I discovered Mark Nepo when Oprah choose this book for her list of Ultimate Favorite Things. He has a way of finding the Divine inside and all around us that guides me to a place of comfort and joy, regardless of the circumstances of life.


Nothing among human things has such power to keep our gaze fixed even more intensely upon God than friendship.” – Simone Weil

I have been blessed to have deep friends in my time on Earth. They have been an oasis when my life has turned a desert. They have been a cool river to plunge in when my heart has been on fire. when I was ill, one toweled my head when I couldn’t stand without bleeding. Another bowed at my door saying “I will be whatever you need as long as you need it.”

Still others have ensured my freedom and they missed me while I searched for bits of truth that only led me back to them. I have slept in the high lonely wind waiting for God’s word. And while it’s true — no one can live for you — singing from the peak isn’t quite the same as whispering in the center of a circle that has carried you ashore.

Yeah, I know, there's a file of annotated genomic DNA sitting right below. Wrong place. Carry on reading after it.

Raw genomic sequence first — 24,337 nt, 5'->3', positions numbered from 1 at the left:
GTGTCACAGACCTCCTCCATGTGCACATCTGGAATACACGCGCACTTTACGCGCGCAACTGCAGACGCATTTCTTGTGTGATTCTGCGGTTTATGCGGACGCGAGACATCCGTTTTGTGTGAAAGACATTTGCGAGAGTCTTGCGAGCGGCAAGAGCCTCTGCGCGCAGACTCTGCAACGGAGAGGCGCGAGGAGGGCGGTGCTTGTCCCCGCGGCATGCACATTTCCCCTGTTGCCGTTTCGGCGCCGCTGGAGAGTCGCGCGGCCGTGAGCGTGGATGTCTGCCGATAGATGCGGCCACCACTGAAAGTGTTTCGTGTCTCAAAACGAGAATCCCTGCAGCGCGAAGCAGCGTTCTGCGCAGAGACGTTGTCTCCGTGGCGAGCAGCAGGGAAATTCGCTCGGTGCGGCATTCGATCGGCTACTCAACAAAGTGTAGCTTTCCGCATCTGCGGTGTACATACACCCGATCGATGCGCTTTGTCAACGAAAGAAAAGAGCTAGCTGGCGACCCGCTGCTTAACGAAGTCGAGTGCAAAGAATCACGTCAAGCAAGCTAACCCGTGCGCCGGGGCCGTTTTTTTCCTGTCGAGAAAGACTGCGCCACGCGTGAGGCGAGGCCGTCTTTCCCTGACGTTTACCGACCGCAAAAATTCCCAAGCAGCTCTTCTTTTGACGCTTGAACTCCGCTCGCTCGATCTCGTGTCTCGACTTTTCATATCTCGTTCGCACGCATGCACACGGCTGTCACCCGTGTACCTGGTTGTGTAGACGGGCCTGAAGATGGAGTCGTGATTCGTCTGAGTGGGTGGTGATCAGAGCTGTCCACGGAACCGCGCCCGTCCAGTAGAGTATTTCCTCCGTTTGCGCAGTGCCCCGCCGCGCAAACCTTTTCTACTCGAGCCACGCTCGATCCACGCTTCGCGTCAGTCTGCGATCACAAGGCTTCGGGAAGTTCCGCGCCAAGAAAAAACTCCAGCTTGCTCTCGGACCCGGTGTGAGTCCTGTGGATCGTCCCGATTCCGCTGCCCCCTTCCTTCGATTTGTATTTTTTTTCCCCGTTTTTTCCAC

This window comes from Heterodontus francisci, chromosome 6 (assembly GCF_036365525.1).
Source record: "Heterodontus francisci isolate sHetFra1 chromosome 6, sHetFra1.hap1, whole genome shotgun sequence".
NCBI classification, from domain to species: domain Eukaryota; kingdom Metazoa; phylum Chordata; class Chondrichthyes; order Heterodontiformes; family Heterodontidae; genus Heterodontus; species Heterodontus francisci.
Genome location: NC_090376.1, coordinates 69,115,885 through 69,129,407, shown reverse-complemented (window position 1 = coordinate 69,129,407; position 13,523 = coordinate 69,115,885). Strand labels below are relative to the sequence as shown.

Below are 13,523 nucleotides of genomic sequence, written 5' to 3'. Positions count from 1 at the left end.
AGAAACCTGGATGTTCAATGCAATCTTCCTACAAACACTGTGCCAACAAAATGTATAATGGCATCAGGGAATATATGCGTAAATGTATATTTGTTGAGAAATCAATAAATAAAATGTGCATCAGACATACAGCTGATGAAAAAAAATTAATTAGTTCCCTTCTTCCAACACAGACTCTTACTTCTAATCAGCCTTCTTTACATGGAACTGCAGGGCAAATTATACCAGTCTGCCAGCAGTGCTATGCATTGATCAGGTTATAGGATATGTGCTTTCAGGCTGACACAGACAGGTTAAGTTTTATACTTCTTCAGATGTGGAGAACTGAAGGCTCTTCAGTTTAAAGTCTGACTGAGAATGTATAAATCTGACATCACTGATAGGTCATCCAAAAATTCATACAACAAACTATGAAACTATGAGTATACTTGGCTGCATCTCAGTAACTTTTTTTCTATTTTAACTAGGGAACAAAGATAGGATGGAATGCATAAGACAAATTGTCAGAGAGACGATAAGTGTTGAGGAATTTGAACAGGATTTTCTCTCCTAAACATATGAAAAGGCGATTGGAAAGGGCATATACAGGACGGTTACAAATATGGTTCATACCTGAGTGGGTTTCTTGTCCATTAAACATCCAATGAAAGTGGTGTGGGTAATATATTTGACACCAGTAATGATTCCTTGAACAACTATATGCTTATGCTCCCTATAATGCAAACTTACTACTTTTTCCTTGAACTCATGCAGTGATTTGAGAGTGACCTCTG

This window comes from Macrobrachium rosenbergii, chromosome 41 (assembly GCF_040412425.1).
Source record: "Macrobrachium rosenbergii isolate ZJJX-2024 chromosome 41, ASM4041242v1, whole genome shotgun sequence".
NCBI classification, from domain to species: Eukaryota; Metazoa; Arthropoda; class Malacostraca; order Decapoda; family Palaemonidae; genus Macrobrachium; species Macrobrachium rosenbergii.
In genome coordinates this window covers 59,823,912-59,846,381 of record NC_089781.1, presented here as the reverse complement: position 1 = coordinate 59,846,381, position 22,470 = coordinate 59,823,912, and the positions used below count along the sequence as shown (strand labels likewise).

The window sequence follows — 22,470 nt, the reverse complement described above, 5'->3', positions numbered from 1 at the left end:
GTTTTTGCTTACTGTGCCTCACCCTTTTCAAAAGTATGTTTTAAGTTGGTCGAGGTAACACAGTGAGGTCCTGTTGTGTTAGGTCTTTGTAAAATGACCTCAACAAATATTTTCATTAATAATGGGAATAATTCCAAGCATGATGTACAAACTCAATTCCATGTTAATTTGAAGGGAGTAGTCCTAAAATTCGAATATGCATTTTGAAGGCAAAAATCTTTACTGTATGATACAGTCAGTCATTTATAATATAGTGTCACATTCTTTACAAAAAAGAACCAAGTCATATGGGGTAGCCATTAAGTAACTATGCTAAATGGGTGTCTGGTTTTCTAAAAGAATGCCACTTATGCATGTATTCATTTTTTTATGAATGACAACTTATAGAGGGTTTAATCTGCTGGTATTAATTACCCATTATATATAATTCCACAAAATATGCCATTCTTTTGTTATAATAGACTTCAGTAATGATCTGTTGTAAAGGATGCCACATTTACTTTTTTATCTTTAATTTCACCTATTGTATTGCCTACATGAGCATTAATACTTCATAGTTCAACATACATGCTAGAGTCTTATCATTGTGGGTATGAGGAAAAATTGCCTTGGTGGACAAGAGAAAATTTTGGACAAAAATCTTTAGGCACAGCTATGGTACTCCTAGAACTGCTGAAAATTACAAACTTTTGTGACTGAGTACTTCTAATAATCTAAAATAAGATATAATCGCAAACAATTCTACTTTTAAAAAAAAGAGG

Honest friends are doorways to our souls, and loving friends are the grasses that soften the world. It is no mistake that the German root of the word friendship means “place of high safety.” This safety opens us to God. As Cicero said, “A friend is a second self.” And as Sant Martin said, “My friends are the beings through whom God loves me.”

There can be no greater or simpler ambition than to be a friend.

The Book of Awakening by Mark Nepo

It would be an incomplete post about friendship if I didn’t end it sending gratitude to all the blogging friends I’ve met this year. My life is richer for meeting and learning from you all. Thank you!

(featured photo from Pexels)

Five Pieces of Writing That Inspired Me: #6 Beginning

Sleep is the best meditation.” – Buddha